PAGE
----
## BI2NR17-Natural and artificial robotics

Module Provider: School of Biological Sciences
Number of credits: 10 [5 ECTS credits]
Level:5
Terms in which taught: Spring term module
Pre-requisites: BI1MA17 Mathematics BI1PH17 Physics for Biomedical Engineering
Non-modular pre-requisites:
Co-requisites:
Modules excluded:
Current from: 2018/9

Module Convenor: Prof William Harwin

Type of module:

Summary module description:

Students will study the mathematics or robotics and see this mathematics in action by building and programming simple robot linkages. The concept of a robot is built on the mathematics of forward and inverse kinematics by describing the geometry of the two link planar arm and relating the values of position, velocity and acceleration of the robotic arm. This mathematical description of the robotic linkage (arm/legs/hands)  is a necessary step to control the robotic endpoint, for example, to reach a target, hit a ball, walk, grasp a light bulb etc.  This mathematics is important in bioengineering areas such as prosthetics, haptics, exoskeletons and rehabilitation robotics. It is also widely used in other disciplines such as virtual reality and computer games.

Students will also develop skills in engineering design and will build and program a simple robot.

Aims:

The course aims to introduce students to kinematics of serial chains, and the forces and accelerations associated with moving bodies. Actuators to apply torques will be considered from their performance characteristics and will include animal muscle, pneumatic, hydraulic and electrical machines. Students will also be introduced to the sensory and reflex mechanisms in both human and artificial linkages and will be able to extend these ideas to consider the needs of the higher level controller (the brain and/or concepts of supervisory control). There will be a case studies in biomechanics, assisitive technologies and robotics.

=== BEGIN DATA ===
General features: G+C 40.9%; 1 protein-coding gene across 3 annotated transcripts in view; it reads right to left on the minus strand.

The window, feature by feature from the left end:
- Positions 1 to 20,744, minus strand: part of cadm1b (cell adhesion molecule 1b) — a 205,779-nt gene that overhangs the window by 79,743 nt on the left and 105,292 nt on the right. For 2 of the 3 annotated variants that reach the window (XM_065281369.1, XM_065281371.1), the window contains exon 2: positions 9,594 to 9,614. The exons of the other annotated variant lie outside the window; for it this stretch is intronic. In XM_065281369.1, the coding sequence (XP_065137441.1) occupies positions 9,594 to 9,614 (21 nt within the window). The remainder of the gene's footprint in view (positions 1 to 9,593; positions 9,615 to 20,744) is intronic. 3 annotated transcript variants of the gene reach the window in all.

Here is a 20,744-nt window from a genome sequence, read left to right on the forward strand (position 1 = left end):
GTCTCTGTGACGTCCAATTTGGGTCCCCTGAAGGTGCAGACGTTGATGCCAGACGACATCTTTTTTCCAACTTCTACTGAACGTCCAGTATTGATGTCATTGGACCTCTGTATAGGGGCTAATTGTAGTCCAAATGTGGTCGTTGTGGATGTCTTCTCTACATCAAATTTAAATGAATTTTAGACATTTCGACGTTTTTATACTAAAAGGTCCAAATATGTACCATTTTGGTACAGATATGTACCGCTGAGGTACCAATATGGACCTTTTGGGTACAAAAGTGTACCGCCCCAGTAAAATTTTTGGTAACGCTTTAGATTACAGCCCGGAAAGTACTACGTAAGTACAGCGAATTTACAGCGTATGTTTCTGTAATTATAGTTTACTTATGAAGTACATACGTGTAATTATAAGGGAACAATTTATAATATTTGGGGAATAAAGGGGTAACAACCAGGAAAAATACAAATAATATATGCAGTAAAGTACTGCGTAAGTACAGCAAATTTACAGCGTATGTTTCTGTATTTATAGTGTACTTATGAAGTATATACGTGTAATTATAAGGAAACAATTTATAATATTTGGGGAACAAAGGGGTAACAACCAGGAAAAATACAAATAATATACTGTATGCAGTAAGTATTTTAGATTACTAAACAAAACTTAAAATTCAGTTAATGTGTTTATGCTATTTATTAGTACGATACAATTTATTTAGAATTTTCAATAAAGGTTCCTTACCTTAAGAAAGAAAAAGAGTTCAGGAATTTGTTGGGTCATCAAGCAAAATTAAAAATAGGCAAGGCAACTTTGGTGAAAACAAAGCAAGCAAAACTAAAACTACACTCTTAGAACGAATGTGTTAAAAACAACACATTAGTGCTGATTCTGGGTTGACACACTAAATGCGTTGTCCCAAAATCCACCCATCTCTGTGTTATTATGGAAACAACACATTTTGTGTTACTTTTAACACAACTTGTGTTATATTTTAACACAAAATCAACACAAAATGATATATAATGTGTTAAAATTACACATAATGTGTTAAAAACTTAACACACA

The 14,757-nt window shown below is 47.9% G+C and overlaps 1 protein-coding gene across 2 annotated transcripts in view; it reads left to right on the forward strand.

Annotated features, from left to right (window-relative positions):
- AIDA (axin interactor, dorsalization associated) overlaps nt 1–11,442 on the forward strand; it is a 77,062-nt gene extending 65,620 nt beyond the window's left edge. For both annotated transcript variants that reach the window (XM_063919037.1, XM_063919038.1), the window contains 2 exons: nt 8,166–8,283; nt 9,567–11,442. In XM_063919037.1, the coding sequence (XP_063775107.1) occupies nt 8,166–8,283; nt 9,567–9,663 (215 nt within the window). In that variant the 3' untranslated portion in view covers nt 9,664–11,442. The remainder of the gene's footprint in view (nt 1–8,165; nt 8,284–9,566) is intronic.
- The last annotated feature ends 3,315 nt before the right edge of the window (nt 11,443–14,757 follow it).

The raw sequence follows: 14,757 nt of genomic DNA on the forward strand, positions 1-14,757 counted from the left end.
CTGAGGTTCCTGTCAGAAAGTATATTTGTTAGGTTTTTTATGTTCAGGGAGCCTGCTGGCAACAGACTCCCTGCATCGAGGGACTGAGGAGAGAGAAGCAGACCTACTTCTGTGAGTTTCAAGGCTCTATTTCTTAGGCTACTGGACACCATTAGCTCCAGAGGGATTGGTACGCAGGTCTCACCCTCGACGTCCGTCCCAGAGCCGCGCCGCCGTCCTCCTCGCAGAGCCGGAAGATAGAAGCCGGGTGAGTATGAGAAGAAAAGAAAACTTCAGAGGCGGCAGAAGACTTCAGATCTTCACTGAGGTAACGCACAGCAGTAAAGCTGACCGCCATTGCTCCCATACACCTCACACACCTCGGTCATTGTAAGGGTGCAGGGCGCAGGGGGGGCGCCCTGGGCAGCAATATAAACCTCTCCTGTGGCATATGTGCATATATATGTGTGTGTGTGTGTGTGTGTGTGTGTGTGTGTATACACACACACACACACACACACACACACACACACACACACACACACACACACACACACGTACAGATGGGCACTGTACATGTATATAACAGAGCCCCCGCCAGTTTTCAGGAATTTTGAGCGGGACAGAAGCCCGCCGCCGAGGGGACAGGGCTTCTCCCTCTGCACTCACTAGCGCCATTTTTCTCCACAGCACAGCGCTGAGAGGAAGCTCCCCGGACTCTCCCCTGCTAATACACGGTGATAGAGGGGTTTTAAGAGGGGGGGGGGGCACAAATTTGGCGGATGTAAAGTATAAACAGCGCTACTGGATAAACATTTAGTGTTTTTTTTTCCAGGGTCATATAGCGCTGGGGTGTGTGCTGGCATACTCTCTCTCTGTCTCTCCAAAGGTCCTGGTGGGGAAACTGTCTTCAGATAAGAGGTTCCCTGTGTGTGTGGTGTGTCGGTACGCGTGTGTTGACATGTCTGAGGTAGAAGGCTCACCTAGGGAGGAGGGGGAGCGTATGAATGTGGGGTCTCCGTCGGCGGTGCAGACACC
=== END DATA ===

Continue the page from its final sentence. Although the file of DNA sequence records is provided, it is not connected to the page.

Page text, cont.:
Assessable learning outcomes:

Students will have develop mathematic and analytic skills in the area of mechanics and see how these skills can be applied in two apparently dissimilar domains where in practice there is considerable similarity of operation. Students will also be able to consider both simplified mathematical simulations and compare these with standard packages for forward and inverse dynmaic problems in biomechanics.  Parallels will be drawn between biological linkages (arms/legs/fingers etc) and mechanical linkages.

Assessable outcomes

Mathematical basis of kinematics, dynamics and control systems in humans, animals and machines. The operation and modelling of actuators and sensors in animals and machines. Techniques available to implement low level and high level control mechanisms, in humans and machines.

Familiarity with tools for analysis. The module will lead onto Biomechanics in the third year.

Outline content:

Elementary mechanism theory, actuators and power transmission mechanisms.

Free-form-fabrication methods, legged machines

Statics, including Newton-Euler backward recursive algorithm

Definition of accelerating co-ordinate frames

Closed form inverse dynamics

Introduction to position and force control of manipulators

Haptic controller architectures

Computer aided design and 3D printing.

Simple PID control

Application of serial linkage mathematics to a serial linkage designed by the students.

Brief description of teaching and learning methods:

Lectures, laboratory practicals, and flipped classrooms.

Contact hours:
 Autumn Spring Summer Lectures 10 Practicals classes and workshops 20 Supervised time in studio/workshop 10 Guided independent study 60 Total hours by term 100.00 Total hours for module 100.00

Summative Assessment Methods:
 Method Percentage Written exam 50 Report 40 Practical skills assessment 10

Summative assessment- Examinations:

3 hours.

Summative assessment- Coursework and in-class tests:

Formative assessment methods:

A small competition demonstrating skills at constructing and programming a robot arm will be used to reinforce concepts in robotics such as the force and velocity jacobian, inverse kinematics, path planning etc.

Penalties for late submission:
The Module Convener will apply the following penalties for work submitted late:

• where the piece of work is submitted after the original deadline (or any formally agreed extension to the deadline): 10% of the total marks available for that piece of work will be deducted from the mark for each working day[1] (or part thereof) following the deadline up to a total of five working days;
• where the piece of work is submitted more than five working days after the original deadline (or any formally agreed extension to the deadline): a mark of zero will be recorded.

• The University policy statement on penalties for late submission can be found at: http://www.reading.ac.uk/web/FILES/qualitysupport/penaltiesforlatesubmission.pdf
You are strongly advised to ensure that coursework is submitted by the relevant deadline. You should note that it is advisable to submit work in an unfinished state rather than to fail to submit any work.

Assessment requirements for a pass:

40%.

Reassessment arrangements:

Examination.